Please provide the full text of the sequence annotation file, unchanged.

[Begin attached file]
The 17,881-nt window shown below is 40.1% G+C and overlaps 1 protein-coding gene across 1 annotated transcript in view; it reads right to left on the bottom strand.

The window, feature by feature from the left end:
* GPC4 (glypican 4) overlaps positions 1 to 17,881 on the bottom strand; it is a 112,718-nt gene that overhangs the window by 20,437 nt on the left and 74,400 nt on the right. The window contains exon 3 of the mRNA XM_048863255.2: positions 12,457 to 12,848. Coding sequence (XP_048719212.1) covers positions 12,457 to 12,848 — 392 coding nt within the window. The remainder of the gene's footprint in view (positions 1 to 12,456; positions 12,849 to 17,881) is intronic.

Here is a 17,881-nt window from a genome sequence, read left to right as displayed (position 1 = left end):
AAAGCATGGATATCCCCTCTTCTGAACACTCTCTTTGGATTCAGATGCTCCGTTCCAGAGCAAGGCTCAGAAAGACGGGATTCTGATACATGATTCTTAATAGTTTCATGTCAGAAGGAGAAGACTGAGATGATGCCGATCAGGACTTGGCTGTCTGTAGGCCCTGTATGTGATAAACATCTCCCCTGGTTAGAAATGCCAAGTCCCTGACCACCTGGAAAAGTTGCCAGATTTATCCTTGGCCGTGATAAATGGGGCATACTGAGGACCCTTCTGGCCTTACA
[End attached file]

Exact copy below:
The 17,881-nt window shown below is 40.1% G+C and overlaps 1 protein-coding gene across 1 annotated transcript in view; it reads right to left on the bottom strand.

The window, feature by feature from the left end:
* GPC4 (glypican 4) overlaps positions 1 to 17,881 on the bottom strand; it is a 112,718-nt gene that overhangs the window by 20,437 nt on the left and 74,400 nt on the right. The window contains exon 3 of the mRNA XM_048863255.2: positions 12,457 to 12,848. Coding sequence (XP_048719212.1) covers positions 12,457 to 12,848 — 392 coding nt within the window. The remainder of the gene's footprint in view (positions 1 to 12,456; positions 12,849 to 17,881) is intronic.

Here is a 17,881-nt window from a genome sequence, read left to right as displayed (position 1 = left end):
AAAGCATGGATATCCCCTCTTCTGAACACTCTCTTTGGATTCAGATGCTCCGTTCCAGAGCAAGGCTCAGAAAGACGGGATTCTGATACATGATTCTTAATAGTTTCATGTCAGAAGGAGAAGACTGAGATGATGCCGATCAGGACTTGGCTGTCTGTAGGCCCTGTATGTGATAAACATCTCCCCTGGTTAGAAATGCCAAGTCCCTGACCACCTGGAAAAGTTGCCAGATTTATCCTTGGCCGTGATAAATGGGGCATACTGAGGACCCTTCTGGCCTTACA